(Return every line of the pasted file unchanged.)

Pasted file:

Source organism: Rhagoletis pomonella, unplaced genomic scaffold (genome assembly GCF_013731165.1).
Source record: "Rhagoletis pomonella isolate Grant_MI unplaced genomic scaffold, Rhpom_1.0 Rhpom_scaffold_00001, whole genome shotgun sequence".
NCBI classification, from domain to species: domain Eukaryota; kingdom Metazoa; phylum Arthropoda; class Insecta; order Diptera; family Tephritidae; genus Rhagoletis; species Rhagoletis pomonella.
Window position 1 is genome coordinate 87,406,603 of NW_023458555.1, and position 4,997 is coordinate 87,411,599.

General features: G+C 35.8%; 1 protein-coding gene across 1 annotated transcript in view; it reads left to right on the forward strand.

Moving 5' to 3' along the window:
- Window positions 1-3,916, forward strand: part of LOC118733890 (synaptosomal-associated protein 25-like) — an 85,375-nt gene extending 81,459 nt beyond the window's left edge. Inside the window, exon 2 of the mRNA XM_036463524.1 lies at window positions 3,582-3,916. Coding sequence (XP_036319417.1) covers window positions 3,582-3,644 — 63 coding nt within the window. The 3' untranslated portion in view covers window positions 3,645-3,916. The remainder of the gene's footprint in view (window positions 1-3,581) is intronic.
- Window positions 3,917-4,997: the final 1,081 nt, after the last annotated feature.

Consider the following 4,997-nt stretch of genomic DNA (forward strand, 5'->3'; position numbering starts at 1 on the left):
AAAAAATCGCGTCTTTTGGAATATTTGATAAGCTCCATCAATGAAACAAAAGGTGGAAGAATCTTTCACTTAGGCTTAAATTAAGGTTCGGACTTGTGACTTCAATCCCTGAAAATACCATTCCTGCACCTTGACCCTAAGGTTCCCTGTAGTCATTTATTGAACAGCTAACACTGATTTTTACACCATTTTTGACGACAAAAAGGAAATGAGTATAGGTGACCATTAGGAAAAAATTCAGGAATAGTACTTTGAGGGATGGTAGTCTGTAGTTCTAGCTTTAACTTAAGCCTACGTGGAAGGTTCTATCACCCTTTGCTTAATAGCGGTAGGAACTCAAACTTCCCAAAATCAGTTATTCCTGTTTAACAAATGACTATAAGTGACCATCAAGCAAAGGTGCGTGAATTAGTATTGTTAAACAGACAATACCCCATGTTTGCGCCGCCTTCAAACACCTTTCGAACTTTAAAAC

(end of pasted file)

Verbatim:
Source organism: Rhagoletis pomonella, unplaced genomic scaffold (genome assembly GCF_013731165.1).
Source record: "Rhagoletis pomonella isolate Grant_MI unplaced genomic scaffold, Rhpom_1.0 Rhpom_scaffold_00001, whole genome shotgun sequence".
NCBI classification, from domain to species: domain Eukaryota; kingdom Metazoa; phylum Arthropoda; class Insecta; order Diptera; family Tephritidae; genus Rhagoletis; species Rhagoletis pomonella.
Window position 1 is genome coordinate 87,406,603 of NW_023458555.1, and position 4,997 is coordinate 87,411,599.

General features: G+C 35.8%; 1 protein-coding gene across 1 annotated transcript in view; it reads left to right on the forward strand.

Moving 5' to 3' along the window:
- Window positions 1-3,916, forward strand: part of LOC118733890 (synaptosomal-associated protein 25-like) — an 85,375-nt gene extending 81,459 nt beyond the window's left edge. Inside the window, exon 2 of the mRNA XM_036463524.1 lies at window positions 3,582-3,916. Coding sequence (XP_036319417.1) covers window positions 3,582-3,644 — 63 coding nt within the window. The 3' untranslated portion in view covers window positions 3,645-3,916. The remainder of the gene's footprint in view (window positions 1-3,581) is intronic.
- Window positions 3,917-4,997: the final 1,081 nt, after the last annotated feature.

Consider the following 4,997-nt stretch of genomic DNA (forward strand, 5'->3'; position numbering starts at 1 on the left):
AAAAAATCGCGTCTTTTGGAATATTTGATAAGCTCCATCAATGAAACAAAAGGTGGAAGAATCTTTCACTTAGGCTTAAATTAAGGTTCGGACTTGTGACTTCAATCCCTGAAAATACCATTCCTGCACCTTGACCCTAAGGTTCCCTGTAGTCATTTATTGAACAGCTAACACTGATTTTTACACCATTTTTGACGACAAAAAGGAAATGAGTATAGGTGACCATTAGGAAAAAATTCAGGAATAGTACTTTGAGGGATGGTAGTCTGTAGTTCTAGCTTTAACTTAAGCCTACGTGGAAGGTTCTATCACCCTTTGCTTAATAGCGGTAGGAACTCAAACTTCCCAAAATCAGTTATTCCTGTTTAACAAATGACTATAAGTGACCATCAAGCAAAGGTGCGTGAATTAGTATTGTTAAACAGACAATACCCCATGTTTGCGCCGCCTTCAAACACCTTTCGAACTTTAAAAC